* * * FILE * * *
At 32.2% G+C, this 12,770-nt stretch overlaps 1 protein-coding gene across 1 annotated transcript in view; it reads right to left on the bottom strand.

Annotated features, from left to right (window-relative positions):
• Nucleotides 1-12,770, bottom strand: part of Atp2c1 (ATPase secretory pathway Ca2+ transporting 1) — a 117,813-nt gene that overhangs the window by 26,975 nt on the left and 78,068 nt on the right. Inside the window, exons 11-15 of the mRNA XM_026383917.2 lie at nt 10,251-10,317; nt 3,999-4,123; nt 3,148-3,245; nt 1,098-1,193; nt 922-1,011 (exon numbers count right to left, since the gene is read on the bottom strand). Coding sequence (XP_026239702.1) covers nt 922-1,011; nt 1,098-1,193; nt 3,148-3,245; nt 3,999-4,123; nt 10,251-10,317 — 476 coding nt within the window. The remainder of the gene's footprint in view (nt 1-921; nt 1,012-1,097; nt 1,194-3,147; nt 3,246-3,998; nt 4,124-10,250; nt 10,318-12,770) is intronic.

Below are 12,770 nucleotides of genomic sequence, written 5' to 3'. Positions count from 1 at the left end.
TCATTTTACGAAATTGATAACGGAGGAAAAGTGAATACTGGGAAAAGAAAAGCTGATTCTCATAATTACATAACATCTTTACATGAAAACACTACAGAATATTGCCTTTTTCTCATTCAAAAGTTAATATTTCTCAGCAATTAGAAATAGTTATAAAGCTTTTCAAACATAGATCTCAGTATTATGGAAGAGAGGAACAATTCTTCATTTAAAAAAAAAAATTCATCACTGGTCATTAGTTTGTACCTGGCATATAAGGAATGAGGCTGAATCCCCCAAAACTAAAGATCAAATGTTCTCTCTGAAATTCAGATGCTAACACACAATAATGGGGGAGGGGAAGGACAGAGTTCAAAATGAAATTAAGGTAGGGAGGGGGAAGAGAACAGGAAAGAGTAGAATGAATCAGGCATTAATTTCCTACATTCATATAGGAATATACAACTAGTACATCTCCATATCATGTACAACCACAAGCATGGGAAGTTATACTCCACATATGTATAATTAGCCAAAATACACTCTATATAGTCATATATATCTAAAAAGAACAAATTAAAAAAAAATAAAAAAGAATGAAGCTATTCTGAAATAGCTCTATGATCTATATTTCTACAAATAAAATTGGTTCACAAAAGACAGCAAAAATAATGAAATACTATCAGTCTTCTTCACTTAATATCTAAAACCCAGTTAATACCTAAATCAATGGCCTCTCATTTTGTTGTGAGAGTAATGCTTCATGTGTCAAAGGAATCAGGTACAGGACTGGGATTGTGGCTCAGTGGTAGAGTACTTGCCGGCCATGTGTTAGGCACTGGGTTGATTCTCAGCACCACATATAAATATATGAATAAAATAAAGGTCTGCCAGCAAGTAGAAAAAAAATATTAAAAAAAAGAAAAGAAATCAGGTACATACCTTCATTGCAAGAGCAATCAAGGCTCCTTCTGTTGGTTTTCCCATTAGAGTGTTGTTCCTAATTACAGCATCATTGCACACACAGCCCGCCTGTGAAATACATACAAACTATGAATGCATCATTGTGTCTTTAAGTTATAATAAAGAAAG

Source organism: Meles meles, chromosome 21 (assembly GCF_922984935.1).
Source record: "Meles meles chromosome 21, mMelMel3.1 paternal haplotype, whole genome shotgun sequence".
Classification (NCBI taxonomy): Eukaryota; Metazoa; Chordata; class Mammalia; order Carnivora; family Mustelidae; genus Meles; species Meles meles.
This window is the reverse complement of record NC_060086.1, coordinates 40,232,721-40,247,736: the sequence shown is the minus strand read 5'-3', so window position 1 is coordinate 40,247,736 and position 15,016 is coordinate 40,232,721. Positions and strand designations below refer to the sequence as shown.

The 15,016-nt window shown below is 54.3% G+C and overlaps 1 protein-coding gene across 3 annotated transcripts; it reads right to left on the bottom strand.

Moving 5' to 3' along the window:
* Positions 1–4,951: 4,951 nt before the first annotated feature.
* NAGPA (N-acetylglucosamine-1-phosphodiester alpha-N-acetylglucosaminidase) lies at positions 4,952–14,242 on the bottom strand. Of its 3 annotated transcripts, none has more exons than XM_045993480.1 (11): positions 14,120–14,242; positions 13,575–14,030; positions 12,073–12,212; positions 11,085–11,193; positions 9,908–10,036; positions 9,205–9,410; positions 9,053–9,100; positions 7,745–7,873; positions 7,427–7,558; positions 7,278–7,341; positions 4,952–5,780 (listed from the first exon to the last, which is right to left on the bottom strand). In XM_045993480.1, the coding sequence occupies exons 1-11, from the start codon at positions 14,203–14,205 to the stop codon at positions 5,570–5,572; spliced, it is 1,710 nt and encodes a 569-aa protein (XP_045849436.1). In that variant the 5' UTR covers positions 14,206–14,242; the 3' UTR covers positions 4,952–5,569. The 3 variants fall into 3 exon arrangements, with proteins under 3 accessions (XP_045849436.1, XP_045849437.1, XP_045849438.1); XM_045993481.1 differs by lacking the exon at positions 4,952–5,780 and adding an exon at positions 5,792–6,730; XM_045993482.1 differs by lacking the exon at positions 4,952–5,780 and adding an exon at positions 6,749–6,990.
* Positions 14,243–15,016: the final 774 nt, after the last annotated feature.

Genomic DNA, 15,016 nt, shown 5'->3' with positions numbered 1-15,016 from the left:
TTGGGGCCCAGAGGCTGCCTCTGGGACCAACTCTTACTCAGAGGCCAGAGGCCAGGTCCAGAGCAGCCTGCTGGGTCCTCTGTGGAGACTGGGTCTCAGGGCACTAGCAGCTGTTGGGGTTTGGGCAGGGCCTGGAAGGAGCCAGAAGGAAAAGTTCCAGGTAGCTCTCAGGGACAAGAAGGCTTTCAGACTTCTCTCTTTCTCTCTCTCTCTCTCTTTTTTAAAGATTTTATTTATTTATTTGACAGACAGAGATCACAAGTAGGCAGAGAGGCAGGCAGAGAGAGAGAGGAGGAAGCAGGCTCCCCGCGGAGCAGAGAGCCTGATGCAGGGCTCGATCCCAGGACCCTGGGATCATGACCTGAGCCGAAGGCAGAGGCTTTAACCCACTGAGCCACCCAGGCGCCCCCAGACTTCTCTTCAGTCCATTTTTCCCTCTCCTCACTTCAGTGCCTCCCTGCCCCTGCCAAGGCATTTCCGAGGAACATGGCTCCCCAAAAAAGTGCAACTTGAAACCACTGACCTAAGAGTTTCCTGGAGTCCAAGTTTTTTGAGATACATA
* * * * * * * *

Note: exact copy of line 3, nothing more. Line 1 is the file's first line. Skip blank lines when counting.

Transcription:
• Nucleotides 1-12,770, bottom strand: part of Atp2c1 (ATPase secretory pathway Ca2+ transporting 1) — a 117,813-nt gene that overhangs the window by 26,975 nt on the left and 78,068 nt on the right. Inside the window, exons 11-15 of the mRNA XM_026383917.2 lie at nt 10,251-10,317; nt 3,999-4,123; nt 3,148-3,245; nt 1,098-1,193; nt 922-1,011 (exon numbers count right to left, since the gene is read on the bottom strand). Coding sequence (XP_026239702.1) covers nt 922-1,011; nt 1,098-1,193; nt 3,148-3,245; nt 3,999-4,123; nt 10,251-10,317 — 476 coding nt within the window. The remainder of the gene's footprint in view (nt 1-921; nt 1,012-1,097; nt 1,194-3,147; nt 3,246-3,998; nt 4,124-10,250; nt 10,318-12,770) is intronic.